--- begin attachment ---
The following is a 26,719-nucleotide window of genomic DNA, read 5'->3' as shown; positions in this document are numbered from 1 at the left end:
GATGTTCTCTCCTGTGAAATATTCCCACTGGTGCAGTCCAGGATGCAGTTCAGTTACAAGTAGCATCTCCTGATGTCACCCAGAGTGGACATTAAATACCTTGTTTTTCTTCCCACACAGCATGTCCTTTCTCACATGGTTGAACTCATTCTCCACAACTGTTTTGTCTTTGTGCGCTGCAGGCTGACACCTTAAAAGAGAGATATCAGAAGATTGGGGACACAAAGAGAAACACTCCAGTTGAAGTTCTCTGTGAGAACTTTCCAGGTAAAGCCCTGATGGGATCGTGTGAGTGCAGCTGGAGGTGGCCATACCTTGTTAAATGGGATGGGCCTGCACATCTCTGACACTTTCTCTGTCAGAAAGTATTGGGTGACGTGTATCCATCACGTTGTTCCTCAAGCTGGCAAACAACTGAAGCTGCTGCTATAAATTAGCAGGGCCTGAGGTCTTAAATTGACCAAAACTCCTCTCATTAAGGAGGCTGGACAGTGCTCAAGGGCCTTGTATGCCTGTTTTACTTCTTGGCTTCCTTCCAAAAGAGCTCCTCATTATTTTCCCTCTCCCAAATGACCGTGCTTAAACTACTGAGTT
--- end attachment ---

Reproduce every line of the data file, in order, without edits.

The following is a 26,719-nucleotide window of genomic DNA, read 5'->3' as shown; positions in this document are numbered from 1 at the left end:
GATGTTCTCTCCTGTGAAATATTCCCACTGGTGCAGTCCAGGATGCAGTTCAGTTACAAGTAGCATCTCCTGATGTCACCCAGAGTGGACATTAAATACCTTGTTTTTCTTCCCACACAGCATGTCCTTTCTCACATGGTTGAACTCATTCTCCACAACTGTTTTGTCTTTGTGCGCTGCAGGCTGACACCTTAAAAGAGAGATATCAGAAGATTGGGGACACAAAGAGAAACACTCCAGTTGAAGTTCTCTGTGAGAACTTTCCAGGTAAAGCCCTGATGGGATCGTGTGAGTGCAGCTGGAGGTGGCCATACCTTGTTAAATGGGATGGGCCTGCACATCTCTGACACTTTCTCTGTCAGAAAGTATTGGGTGACGTGTATCCATCACGTTGTTCCTCAAGCTGGCAAACAACTGAAGCTGCTGCTATAAATTAGCAGGGCCTGAGGTCTTAAATTGACCAAAACTCCTCTCATTAAGGAGGCTGGACAGTGCTCAAGGGCCTTGTATGCCTGTTTTACTTCTTGGCTTCCTTCCAAAAGAGCTCCTCATTATTTTCCCTCTCCCAAATGACCGTGCTTAAACTACTGAGTT